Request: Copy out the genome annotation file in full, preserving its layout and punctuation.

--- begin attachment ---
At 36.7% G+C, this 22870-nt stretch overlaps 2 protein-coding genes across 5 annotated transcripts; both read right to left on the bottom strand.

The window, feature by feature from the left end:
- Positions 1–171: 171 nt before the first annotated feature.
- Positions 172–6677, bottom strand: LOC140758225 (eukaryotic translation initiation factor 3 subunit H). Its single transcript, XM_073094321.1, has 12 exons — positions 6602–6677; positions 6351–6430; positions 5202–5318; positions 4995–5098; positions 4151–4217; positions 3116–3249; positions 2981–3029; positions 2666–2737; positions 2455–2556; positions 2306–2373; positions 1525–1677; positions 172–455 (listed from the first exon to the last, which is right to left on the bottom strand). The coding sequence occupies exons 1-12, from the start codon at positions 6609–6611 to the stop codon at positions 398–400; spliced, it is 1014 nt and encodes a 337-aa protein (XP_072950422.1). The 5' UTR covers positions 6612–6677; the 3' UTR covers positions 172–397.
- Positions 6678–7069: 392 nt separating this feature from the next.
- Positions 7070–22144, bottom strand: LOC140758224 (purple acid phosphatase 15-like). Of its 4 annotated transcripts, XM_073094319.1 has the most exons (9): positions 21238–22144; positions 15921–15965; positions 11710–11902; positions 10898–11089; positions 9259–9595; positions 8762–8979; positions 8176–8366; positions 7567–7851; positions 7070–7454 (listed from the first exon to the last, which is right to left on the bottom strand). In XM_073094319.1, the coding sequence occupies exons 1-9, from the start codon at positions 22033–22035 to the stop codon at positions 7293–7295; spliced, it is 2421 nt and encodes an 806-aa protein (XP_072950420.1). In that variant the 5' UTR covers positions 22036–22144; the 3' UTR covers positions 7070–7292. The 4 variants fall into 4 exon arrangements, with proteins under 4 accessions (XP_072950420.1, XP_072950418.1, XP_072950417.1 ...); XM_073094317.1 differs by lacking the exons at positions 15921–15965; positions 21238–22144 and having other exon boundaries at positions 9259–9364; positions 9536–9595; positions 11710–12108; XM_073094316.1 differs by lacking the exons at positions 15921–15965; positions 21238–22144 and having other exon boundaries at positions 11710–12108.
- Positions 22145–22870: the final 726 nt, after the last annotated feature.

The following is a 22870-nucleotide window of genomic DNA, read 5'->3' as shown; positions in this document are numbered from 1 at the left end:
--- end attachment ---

At 36.7% G+C, this 22870-nt stretch overlaps 2 protein-coding genes across 5 annotated transcripts; both read right to left on the bottom strand.

The window, feature by feature from the left end:
- Positions 1–171: 171 nt before the first annotated feature.
- Positions 172–6677, bottom strand: LOC140758225 (eukaryotic translation initiation factor 3 subunit H). Its single transcript, XM_073094321.1, has 12 exons — positions 6602–6677; positions 6351–6430; positions 5202–5318; positions 4995–5098; positions 4151–4217; positions 3116–3249; positions 2981–3029; positions 2666–2737; positions 2455–2556; positions 2306–2373; positions 1525–1677; positions 172–455 (listed from the first exon to the last, which is right to left on the bottom strand). The coding sequence occupies exons 1-12, from the start codon at positions 6609–6611 to the stop codon at positions 398–400; spliced, it is 1014 nt and encodes a 337-aa protein (XP_072950422.1). The 5' UTR covers positions 6612–6677; the 3' UTR covers positions 172–397.
- Positions 6678–7069: 392 nt separating this feature from the next.
- Positions 7070–22144, bottom strand: LOC140758224 (purple acid phosphatase 15-like). Of its 4 annotated transcripts, XM_073094319.1 has the most exons (9): positions 21238–22144; positions 15921–15965; positions 11710–11902; positions 10898–11089; positions 9259–9595; positions 8762–8979; positions 8176–8366; positions 7567–7851; positions 7070–7454 (listed from the first exon to the last, which is right to left on the bottom strand). In XM_073094319.1, the coding sequence occupies exons 1-9, from the start codon at positions 22033–22035 to the stop codon at positions 7293–7295; spliced, it is 2421 nt and encodes an 806-aa protein (XP_072950420.1). In that variant the 5' UTR covers positions 22036–22144; the 3' UTR covers positions 7070–7292. The 4 variants fall into 4 exon arrangements, with proteins under 4 accessions (XP_072950420.1, XP_072950418.1, XP_072950417.1 ...); XM_073094317.1 differs by lacking the exons at positions 15921–15965; positions 21238–22144 and having other exon boundaries at positions 9259–9364; positions 9536–9595; positions 11710–12108; XM_073094316.1 differs by lacking the exons at positions 15921–15965; positions 21238–22144 and having other exon boundaries at positions 11710–12108.
- Positions 22145–22870: the final 726 nt, after the last annotated feature.

The following is a 22870-nucleotide window of genomic DNA, read 5'->3' as shown; positions in this document are numbered from 1 at the left end: